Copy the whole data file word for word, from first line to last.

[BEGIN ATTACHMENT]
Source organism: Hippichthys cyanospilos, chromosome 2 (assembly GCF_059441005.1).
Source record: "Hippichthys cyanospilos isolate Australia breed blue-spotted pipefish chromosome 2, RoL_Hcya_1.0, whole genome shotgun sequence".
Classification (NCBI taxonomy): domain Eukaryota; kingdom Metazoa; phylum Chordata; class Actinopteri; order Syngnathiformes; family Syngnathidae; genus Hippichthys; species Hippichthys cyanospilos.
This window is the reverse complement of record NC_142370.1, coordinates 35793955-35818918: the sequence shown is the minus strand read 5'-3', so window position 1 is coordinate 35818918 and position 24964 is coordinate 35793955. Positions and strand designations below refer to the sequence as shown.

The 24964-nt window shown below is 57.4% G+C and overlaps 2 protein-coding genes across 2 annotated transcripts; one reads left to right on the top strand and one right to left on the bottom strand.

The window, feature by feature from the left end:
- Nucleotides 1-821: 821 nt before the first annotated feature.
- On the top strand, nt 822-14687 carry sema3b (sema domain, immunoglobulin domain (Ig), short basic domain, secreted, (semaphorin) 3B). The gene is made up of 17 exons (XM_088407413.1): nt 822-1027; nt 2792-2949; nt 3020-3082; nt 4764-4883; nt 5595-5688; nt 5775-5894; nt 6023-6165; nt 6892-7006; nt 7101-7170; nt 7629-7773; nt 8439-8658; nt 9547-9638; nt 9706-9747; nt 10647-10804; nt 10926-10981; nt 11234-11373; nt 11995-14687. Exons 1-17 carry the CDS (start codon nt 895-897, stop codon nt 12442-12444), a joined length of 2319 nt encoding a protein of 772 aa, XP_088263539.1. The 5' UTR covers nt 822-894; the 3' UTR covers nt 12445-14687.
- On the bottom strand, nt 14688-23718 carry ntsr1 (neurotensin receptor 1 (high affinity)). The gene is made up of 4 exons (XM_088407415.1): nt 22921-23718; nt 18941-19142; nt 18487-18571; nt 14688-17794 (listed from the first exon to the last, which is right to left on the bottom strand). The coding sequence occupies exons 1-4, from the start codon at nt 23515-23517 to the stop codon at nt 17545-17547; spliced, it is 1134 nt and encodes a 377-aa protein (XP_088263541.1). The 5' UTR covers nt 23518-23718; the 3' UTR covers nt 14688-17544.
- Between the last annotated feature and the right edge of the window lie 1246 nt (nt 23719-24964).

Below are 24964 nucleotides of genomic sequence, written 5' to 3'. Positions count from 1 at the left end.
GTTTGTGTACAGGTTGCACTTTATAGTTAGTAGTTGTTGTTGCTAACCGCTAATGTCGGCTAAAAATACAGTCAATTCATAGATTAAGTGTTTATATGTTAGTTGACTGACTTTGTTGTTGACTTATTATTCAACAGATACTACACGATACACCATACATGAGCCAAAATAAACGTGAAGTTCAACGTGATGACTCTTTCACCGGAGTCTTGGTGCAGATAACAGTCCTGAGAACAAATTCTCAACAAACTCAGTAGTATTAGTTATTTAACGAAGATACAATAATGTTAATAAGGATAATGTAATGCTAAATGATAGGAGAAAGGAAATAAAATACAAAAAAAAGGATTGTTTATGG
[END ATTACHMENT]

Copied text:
Source organism: Hippichthys cyanospilos, chromosome 2 (assembly GCF_059441005.1).
Source record: "Hippichthys cyanospilos isolate Australia breed blue-spotted pipefish chromosome 2, RoL_Hcya_1.0, whole genome shotgun sequence".
Classification (NCBI taxonomy): domain Eukaryota; kingdom Metazoa; phylum Chordata; class Actinopteri; order Syngnathiformes; family Syngnathidae; genus Hippichthys; species Hippichthys cyanospilos.
This window is the reverse complement of record NC_142370.1, coordinates 35793955-35818918: the sequence shown is the minus strand read 5'-3', so window position 1 is coordinate 35818918 and position 24964 is coordinate 35793955. Positions and strand designations below refer to the sequence as shown.

The 24964-nt window shown below is 57.4% G+C and overlaps 2 protein-coding genes across 2 annotated transcripts; one reads left to right on the top strand and one right to left on the bottom strand.

The window, feature by feature from the left end:
- Nucleotides 1-821: 821 nt before the first annotated feature.
- On the top strand, nt 822-14687 carry sema3b (sema domain, immunoglobulin domain (Ig), short basic domain, secreted, (semaphorin) 3B). The gene is made up of 17 exons (XM_088407413.1): nt 822-1027; nt 2792-2949; nt 3020-3082; nt 4764-4883; nt 5595-5688; nt 5775-5894; nt 6023-6165; nt 6892-7006; nt 7101-7170; nt 7629-7773; nt 8439-8658; nt 9547-9638; nt 9706-9747; nt 10647-10804; nt 10926-10981; nt 11234-11373; nt 11995-14687. Exons 1-17 carry the CDS (start codon nt 895-897, stop codon nt 12442-12444), a joined length of 2319 nt encoding a protein of 772 aa, XP_088263539.1. The 5' UTR covers nt 822-894; the 3' UTR covers nt 12445-14687.
- On the bottom strand, nt 14688-23718 carry ntsr1 (neurotensin receptor 1 (high affinity)). The gene is made up of 4 exons (XM_088407415.1): nt 22921-23718; nt 18941-19142; nt 18487-18571; nt 14688-17794 (listed from the first exon to the last, which is right to left on the bottom strand). The coding sequence occupies exons 1-4, from the start codon at nt 23515-23517 to the stop codon at nt 17545-17547; spliced, it is 1134 nt and encodes a 377-aa protein (XP_088263541.1). The 5' UTR covers nt 23518-23718; the 3' UTR covers nt 14688-17544.
- Between the last annotated feature and the right edge of the window lie 1246 nt (nt 23719-24964).

Below are 24964 nucleotides of genomic sequence, written 5' to 3'. Positions count from 1 at the left end.
GTTTGTGTACAGGTTGCACTTTATAGTTAGTAGTTGTTGTTGCTAACCGCTAATGTCGGCTAAAAATACAGTCAATTCATAGATTAAGTGTTTATATGTTAGTTGACTGACTTTGTTGTTGACTTATTATTCAACAGATACTACACGATACACCATACATGAGCCAAAATAAACGTGAAGTTCAACGTGATGACTCTTTCACCGGAGTCTTGGTGCAGATAACAGTCCTGAGAACAAATTCTCAACAAACTCAGTAGTATTAGTTATTTAACGAAGATACAATAATGTTAATAAGGATAATGTAATGCTAAATGATAGGAGAAAGGAAATAAAATACAAAAAAAAGGATTGTTTATGG